Political philosophy of Immanuel Kant

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The political philosophy of Immanuel Kant (1724–1804) favoured a classical republican approach.[1] In Perpetual Peace: A Philosophical Sketch (1795), Kant listed several conditions that he thought necessary for ending wars and creating a lasting peace. They included a world of constitutional republics by establishment of political community.[2] His classical republican theory was extended in Doctrine of Right (1797), the first part of Metaphysics of Morals.[3] At the end of the 20th century Kant's political philosophy had been enjoying a remarkable renaissance in English-speaking countries with more major studies in a few years than had appeared in the preceding many decades.[4]

Kant's most significant contribution to political philosophy and the philosophy of law is the doctrine of Rechtsstaat. According to this doctrine, the power of the state is limited in order to protect citizens from the arbitrary exercise of authority. The Rechtsstaat (German: Rechtsstaat) is a concept in continental European legal thinking, originally borrowed from German jurisprudence, which can be translated as "the Legal state" or "state of rights". It is a "constitutional state" in which the exercise of governmental power is constrained by the law,[5] and is often tied to the Anglo-American concept of the rule of law. Kant's political philosophy has been described as liberal for its presumption of limits on the state based on the social contract as a regulative matter.[6]

In a Rechtsstaat, the citizens share legally based civil liberties and they can use the courts. A country cannot be a liberal democracy without first being a Rechtsstaat. German writers usually place Immanuel Kant's theories at the beginning of their accounts of the movement toward the Rechtsstaat.[7] The Rechtsstaat in the meaning of "constitutional state" was introduced in the latest works of Immanuel Kant after US and French constitutions were adopted in the late 18th century. Kant’s approach is based on the supremacy of a country’s written constitution. This supremacy must create guarantees for implementation of his central idea: a permanent peaceful life as a basic condition for the happiness of its people and their prosperity. Kant was basing his doctrine on none other but constitutionalism and constitutional government. Kant had thus formulated the main problem of constitutionalism, “The constitution of a state is eventually based on the morals of its citizens, which, in its turns, is based on the goodness of this constitution.”[citation needed] Kant’s idea is the foundation for the constitutional theory of the twenty-first century.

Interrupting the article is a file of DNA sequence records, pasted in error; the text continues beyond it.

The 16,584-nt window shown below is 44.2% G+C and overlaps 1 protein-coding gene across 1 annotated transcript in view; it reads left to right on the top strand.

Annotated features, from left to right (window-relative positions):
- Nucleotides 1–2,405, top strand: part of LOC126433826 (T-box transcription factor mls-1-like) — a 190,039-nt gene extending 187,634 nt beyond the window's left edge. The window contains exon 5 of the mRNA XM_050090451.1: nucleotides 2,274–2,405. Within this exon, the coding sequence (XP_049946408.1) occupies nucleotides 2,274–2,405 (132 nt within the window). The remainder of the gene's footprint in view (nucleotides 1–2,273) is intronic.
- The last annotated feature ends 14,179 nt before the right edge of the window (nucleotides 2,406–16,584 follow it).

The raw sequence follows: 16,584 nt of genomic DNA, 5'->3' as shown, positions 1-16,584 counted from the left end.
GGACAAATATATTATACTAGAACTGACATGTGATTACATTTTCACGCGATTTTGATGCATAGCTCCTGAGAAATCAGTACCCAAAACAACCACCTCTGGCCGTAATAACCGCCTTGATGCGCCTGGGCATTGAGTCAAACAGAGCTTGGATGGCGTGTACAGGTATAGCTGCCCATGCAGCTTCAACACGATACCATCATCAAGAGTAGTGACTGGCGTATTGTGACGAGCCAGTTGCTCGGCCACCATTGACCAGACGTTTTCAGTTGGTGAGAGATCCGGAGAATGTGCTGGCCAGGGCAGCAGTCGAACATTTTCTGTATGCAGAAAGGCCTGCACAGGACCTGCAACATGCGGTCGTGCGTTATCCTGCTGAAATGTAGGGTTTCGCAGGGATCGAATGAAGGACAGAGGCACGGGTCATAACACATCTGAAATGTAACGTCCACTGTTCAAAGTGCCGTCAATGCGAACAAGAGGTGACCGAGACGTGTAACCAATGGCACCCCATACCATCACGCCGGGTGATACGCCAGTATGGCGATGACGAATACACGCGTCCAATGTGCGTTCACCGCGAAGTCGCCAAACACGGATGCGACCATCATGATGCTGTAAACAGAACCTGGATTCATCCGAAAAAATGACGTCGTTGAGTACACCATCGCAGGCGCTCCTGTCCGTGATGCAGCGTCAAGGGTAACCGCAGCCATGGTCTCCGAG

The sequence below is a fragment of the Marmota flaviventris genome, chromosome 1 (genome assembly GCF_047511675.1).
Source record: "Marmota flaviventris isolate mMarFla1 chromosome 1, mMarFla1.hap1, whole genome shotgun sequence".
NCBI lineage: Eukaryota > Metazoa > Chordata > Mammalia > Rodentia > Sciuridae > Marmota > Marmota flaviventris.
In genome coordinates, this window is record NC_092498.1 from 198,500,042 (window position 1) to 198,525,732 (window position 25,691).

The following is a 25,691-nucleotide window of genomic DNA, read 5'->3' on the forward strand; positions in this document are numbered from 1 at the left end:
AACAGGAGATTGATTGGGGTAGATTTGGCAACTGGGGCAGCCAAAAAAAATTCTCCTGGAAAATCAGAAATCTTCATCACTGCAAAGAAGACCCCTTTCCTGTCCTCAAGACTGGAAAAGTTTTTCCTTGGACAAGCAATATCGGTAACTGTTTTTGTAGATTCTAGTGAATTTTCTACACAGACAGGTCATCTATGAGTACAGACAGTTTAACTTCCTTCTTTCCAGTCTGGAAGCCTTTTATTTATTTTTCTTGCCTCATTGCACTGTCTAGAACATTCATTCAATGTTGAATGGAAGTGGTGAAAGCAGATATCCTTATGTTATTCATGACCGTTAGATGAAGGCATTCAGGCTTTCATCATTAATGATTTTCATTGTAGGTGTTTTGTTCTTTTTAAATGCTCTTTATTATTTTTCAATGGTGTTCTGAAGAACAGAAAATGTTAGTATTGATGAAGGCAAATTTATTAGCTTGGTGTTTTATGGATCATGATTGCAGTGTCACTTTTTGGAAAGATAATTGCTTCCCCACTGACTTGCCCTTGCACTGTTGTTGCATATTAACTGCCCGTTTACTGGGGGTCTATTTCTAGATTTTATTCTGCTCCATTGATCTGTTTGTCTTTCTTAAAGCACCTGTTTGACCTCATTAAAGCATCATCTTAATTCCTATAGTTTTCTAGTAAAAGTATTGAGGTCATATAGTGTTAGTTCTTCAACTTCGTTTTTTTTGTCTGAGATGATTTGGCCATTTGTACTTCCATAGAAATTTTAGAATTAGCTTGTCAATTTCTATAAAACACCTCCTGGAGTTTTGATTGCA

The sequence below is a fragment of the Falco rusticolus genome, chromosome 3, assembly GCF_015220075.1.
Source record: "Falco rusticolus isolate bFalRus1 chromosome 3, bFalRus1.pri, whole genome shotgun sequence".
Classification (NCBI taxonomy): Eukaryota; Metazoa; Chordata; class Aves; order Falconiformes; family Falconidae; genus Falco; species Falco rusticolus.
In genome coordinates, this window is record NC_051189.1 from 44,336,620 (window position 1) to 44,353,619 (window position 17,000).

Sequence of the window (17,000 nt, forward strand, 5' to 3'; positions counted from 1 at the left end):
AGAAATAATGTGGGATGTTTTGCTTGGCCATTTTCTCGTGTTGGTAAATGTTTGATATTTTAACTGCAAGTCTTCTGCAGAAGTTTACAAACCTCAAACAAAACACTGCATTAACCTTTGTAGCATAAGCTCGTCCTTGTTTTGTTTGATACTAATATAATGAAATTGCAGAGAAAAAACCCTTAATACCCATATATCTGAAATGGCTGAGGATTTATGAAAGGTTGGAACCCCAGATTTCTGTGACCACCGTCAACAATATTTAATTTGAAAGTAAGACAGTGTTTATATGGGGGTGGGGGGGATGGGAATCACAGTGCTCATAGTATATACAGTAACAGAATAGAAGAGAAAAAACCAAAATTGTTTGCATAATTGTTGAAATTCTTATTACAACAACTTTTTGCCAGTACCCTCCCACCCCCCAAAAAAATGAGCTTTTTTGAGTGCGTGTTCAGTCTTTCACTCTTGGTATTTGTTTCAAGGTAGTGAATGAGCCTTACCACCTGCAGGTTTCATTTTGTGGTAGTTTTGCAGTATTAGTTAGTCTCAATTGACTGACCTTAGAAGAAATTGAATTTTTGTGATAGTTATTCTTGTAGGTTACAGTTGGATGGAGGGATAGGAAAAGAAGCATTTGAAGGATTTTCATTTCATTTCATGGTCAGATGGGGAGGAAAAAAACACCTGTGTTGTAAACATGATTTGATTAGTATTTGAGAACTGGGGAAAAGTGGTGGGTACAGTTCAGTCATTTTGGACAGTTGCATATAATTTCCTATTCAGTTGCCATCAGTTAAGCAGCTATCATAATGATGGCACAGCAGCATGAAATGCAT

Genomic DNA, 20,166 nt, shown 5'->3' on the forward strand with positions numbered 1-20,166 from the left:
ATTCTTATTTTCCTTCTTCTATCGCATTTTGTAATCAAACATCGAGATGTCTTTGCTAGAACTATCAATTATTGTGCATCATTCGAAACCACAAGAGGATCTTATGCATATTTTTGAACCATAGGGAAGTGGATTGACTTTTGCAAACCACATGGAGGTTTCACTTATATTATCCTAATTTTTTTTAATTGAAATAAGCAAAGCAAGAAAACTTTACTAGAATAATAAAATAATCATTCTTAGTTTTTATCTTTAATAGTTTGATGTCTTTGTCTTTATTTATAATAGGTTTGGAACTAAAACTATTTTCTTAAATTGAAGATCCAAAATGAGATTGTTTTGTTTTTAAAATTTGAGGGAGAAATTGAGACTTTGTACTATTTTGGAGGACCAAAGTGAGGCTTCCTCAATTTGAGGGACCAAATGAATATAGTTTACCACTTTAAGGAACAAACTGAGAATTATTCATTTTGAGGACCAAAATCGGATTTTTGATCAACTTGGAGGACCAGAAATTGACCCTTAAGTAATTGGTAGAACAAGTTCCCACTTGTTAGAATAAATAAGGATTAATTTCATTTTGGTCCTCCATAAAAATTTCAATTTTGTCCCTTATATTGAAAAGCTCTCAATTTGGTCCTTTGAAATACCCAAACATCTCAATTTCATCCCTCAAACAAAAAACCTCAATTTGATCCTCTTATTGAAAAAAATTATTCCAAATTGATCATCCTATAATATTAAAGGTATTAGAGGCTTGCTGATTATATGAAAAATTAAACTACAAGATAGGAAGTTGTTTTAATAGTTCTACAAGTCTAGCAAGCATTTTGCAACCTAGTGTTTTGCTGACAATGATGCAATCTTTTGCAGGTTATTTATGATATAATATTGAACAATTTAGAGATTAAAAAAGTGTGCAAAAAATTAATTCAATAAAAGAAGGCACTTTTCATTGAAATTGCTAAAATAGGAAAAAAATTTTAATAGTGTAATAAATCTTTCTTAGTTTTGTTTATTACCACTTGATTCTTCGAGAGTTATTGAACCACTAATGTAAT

The Rechtsstaat concept is based on the ideas, discovered by Immanuel Kant, for example, in his Groundwork of the Metaphysic of Morals: “The task of establishing a universal and permanent peaceful life is not only a part of the theory of law within the framework of pure reason, but per se an absolute and ultimate goal. To achieve this goal, a state must become the community of a large number of people, living provided with legislative guarantees of their property rights secured by a common constitution. The supremacy of this constitution… must be derived a priori from the considerations for achievement of the absolute ideal in the most just and fair organization of people’s life under the aegis of public law.”.[8] The concept of the Rechtsstaat appeared in the German context in Robert von Mohl's book Die deutsche Polizeiwissenschaft nach den Grundsätzen des Rechtsstaates ("German police science according to the principles of the constitutional state", 1832–1834), and was contrasted with the aristocratic police state.